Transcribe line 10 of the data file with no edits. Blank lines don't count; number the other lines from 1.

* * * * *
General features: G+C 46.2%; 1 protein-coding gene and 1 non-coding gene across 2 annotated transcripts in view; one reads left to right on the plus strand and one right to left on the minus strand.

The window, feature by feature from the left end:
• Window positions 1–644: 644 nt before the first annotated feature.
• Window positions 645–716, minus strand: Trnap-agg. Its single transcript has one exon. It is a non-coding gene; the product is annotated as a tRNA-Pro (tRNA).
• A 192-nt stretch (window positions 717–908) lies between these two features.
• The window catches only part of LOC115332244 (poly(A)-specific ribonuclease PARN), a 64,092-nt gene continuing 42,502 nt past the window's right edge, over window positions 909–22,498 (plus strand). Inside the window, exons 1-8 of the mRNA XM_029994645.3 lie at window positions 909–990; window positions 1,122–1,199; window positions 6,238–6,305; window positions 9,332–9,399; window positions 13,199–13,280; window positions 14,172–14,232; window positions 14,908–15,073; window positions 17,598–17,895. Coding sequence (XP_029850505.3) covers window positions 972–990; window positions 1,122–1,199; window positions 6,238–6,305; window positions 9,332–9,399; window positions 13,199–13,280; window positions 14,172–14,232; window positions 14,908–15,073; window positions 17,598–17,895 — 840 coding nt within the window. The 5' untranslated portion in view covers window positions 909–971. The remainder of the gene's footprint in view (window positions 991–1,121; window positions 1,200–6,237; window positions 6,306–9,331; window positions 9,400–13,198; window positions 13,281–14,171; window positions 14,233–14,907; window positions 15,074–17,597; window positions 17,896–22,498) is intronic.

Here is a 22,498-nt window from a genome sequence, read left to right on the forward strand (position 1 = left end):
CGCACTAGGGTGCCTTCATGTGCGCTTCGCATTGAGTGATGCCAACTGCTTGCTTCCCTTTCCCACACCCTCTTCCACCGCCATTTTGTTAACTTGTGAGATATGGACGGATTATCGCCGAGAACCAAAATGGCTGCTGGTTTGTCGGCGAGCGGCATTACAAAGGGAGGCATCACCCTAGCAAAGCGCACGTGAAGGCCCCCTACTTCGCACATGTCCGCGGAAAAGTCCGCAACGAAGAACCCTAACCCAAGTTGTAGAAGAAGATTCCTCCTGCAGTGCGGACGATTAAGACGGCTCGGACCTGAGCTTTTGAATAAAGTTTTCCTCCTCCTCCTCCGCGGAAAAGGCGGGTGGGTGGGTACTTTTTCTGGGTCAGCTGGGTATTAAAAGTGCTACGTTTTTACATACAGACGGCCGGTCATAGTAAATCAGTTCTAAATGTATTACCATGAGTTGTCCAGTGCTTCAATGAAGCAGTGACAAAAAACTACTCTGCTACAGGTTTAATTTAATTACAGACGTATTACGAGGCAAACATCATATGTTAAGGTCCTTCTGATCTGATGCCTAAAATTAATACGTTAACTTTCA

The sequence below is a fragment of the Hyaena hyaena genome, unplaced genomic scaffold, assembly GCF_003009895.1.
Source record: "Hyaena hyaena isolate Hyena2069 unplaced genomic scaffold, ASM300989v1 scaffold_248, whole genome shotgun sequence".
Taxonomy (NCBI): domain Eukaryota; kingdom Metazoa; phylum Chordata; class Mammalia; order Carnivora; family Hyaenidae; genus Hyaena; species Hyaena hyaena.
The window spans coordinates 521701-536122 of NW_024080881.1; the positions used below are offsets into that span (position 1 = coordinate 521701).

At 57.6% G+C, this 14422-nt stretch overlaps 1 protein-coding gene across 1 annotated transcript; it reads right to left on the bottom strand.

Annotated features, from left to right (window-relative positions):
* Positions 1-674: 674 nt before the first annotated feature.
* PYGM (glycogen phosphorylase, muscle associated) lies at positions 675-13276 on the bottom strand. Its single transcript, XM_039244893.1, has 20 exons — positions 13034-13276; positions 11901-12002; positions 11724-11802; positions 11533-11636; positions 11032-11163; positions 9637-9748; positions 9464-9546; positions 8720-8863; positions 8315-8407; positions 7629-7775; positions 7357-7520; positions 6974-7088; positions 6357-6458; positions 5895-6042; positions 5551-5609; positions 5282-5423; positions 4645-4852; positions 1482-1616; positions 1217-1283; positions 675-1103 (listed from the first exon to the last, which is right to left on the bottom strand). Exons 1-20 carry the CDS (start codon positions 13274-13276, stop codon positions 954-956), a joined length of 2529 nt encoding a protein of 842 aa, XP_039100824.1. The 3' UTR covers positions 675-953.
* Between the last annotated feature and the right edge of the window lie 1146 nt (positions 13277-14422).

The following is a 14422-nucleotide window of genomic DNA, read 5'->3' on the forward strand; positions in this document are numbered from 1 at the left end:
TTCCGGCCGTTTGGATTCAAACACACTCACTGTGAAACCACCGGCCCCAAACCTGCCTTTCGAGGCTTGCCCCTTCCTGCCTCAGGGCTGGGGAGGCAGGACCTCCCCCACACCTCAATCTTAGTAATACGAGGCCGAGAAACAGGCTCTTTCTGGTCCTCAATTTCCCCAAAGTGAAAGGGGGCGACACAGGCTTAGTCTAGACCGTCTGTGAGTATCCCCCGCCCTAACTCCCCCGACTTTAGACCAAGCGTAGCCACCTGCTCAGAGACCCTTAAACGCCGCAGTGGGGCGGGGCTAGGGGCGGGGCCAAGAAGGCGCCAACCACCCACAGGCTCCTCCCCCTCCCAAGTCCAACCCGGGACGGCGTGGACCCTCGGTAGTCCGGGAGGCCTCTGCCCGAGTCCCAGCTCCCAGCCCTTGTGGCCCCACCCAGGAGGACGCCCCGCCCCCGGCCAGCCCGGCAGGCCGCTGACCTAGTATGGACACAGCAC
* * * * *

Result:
Source record: "Hyaena hyaena isolate Hyena2069 unplaced genomic scaffold, ASM300989v1 scaffold_248, whole genome shotgun sequence".